29 Apr 2024

Public service cuts: Ministry accused of stealth job losses

9:18 pm on 29 April 2024
A man in a white business shirt signs a job offer or contract (file)

A ministry employee says they signed on in a fixed-term role, but were promised a permanent role. File photo. Photo: 123RF

Ministry of Disabled People employees were promised a permanent role, but were told to start packing three weeks before their fixed term contract finished, says a former employee.

The Ministry - also known as Whaikaha - told RNZ it had no plans for redundancies as part of the government's cost saving requirements.

But the employee said they started in a fixed-term role last year and they were promised a permanent contract as soon as the paperwork was filled out.

"This position was initially planned to be a permanent position, so I really wasn't expecting not to be extended or not to be made permanent.

"So I think what our ministry is doing is they're just sort of quietly not extending all the fixed-termers and that way they can say: 'Oh, we're not disestablishing roles'. But they actually are because they're not replacing us."

They said it was a shock to be told there would be no extension, just three weeks out from the end of the fixed-term contract.

"I was getting a little bit worried, because I wasn't hearing anything about being made permanent or being extended. And so yeah, about maybe three and a half weeks before the end of the fixed-term, they said: 'Oh, we're actually not extending you'."

The worker said the job market was dire and they had been forced to lower their salary expectation.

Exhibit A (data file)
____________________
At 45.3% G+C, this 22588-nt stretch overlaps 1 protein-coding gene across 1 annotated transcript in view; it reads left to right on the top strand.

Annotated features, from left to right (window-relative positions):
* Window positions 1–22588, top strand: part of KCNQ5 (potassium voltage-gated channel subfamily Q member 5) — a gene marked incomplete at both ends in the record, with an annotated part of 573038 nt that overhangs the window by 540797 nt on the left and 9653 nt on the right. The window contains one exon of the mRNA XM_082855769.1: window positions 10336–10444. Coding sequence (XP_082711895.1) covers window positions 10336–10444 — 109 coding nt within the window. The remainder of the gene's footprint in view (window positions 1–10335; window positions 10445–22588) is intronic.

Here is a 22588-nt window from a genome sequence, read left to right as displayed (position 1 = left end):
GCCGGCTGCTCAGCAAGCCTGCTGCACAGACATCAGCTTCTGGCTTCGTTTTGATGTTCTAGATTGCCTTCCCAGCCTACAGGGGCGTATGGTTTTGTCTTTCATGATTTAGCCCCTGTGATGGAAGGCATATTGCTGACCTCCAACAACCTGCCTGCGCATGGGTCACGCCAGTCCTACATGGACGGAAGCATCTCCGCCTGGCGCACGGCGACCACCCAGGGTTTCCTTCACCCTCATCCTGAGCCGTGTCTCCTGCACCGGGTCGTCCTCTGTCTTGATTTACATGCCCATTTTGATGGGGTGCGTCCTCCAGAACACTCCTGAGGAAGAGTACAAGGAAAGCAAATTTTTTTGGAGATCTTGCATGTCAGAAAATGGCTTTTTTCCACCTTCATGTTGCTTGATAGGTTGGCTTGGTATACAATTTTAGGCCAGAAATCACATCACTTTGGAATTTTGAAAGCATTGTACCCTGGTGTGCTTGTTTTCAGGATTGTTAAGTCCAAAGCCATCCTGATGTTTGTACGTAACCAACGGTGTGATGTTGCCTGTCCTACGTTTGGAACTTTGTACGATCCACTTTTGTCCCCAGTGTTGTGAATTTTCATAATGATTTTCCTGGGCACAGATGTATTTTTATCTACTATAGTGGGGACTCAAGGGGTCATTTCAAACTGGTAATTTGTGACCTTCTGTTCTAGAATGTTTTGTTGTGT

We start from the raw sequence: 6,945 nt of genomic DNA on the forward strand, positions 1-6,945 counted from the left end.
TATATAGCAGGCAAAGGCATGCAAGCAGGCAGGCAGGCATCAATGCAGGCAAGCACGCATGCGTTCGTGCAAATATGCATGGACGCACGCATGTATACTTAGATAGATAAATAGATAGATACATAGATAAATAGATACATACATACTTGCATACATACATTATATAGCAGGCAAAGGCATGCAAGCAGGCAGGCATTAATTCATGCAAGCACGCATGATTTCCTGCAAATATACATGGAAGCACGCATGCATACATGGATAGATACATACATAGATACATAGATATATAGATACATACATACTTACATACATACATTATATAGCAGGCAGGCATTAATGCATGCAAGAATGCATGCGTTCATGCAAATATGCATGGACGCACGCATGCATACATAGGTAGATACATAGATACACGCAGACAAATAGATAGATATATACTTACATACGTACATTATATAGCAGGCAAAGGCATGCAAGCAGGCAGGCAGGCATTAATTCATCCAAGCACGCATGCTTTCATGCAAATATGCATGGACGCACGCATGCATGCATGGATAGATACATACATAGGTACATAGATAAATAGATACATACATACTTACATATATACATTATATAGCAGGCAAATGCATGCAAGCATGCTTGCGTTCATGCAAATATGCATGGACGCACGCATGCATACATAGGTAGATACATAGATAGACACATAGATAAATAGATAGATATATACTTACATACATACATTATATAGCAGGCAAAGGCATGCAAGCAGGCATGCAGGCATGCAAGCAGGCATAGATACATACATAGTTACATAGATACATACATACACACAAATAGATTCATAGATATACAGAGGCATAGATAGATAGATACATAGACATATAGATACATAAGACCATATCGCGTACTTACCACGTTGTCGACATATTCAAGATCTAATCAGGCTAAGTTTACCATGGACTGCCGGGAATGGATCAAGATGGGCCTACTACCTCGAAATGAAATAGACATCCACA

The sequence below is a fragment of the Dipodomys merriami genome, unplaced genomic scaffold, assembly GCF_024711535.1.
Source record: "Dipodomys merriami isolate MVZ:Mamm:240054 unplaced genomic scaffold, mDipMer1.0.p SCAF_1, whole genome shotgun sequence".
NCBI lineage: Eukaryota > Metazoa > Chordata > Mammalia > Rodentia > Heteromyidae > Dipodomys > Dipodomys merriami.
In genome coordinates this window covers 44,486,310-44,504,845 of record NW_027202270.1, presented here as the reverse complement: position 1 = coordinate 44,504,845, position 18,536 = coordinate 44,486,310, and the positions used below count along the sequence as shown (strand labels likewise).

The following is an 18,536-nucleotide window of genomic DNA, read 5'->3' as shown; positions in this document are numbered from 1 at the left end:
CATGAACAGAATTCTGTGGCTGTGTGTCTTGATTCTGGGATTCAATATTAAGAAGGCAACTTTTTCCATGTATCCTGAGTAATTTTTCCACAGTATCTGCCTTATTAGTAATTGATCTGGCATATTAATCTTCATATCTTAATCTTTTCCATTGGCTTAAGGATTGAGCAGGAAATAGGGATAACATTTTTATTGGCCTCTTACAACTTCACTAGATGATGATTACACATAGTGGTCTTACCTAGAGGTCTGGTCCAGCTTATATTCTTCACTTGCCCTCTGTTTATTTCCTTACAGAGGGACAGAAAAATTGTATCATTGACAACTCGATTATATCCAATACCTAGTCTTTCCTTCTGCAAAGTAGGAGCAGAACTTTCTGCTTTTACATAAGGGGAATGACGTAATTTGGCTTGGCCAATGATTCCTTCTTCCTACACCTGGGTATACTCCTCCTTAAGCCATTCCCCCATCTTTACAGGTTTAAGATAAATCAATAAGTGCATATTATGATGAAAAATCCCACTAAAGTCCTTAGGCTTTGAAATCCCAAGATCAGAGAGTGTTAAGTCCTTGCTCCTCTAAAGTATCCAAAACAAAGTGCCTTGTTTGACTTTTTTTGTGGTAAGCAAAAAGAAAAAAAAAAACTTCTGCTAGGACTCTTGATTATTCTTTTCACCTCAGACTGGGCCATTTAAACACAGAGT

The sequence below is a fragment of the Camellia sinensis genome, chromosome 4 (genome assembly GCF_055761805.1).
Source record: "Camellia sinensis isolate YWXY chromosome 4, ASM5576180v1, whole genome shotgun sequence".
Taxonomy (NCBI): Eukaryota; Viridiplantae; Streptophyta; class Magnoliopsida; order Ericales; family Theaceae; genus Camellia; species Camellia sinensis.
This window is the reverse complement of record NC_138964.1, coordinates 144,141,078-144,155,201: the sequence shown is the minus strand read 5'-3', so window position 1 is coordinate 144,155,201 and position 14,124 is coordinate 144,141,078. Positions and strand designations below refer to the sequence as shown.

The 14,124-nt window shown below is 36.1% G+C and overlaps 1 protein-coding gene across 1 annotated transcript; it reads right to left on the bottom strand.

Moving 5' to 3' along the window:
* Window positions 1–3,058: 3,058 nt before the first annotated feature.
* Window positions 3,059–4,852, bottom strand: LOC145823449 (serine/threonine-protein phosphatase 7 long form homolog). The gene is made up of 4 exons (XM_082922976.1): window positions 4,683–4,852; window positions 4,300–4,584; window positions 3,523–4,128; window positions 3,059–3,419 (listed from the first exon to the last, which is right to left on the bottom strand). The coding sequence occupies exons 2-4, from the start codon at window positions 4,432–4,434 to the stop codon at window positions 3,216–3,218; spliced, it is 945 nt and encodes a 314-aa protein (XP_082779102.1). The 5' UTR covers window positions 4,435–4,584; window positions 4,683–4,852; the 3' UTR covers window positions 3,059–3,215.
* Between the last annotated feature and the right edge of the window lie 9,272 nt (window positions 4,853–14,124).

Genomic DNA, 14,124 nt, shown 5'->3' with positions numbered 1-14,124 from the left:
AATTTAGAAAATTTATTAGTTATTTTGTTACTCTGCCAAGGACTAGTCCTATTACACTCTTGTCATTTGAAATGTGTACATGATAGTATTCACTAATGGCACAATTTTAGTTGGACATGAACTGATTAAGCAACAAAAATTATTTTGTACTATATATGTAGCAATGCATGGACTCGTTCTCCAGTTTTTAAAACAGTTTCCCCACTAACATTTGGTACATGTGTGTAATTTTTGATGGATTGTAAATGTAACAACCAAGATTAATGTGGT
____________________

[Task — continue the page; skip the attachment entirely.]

"I have a mortgage to pay, so I'm obviously quite stressed about finances. I have found that there's not that many jobs out there. I've applied for so, so many, and I've gotten a lot of rejections."

Public Service Association assistant secretary Fleur Fitzsimmons said the cuts to fixed term staff showed there were more job losses in the public sector than was being reported.

She said workers that were told they would be made permanent may well be able to argue that the promise stood.

"In New Zealand, an employer must have genuine reasons based on reasonable grounds to make someone fixed term.

"If workers have been told that they'll be made permanent, they can rely on that and elect to be treated permanent."

Fitzsimmons said any public servants who had been promised permanent roles or have had changes made to their fixed term contract should contact the PSA.

"In many cases it may be that these fixed terms are not genuine and that these people do have grounds for personal grievance, and I'd strongly encourage them to get in touch with the union so we can provide representation and support."

The Ministry of Disabled People said it employed 37 fixed-term, 211 permanent, and 6 secondee staff as of 20 April.

Deputy chief executive of corporate services Hayley Evans said the number of fixed term employees will gradually get smaller over time.

"Fixed term or temporary appointments are made for reasons that are specific to the work they are hired to do. Given the phase of establishment that Whaikaha is in, we expect to gradually reduce our reliance on temporary staffing arrangements."

Evans said there were still no plans for redundancies at Whaikaha because it was already a small ministry.

She said in response to the government's savings targets the ministry had not recruited for some unfilled roles.

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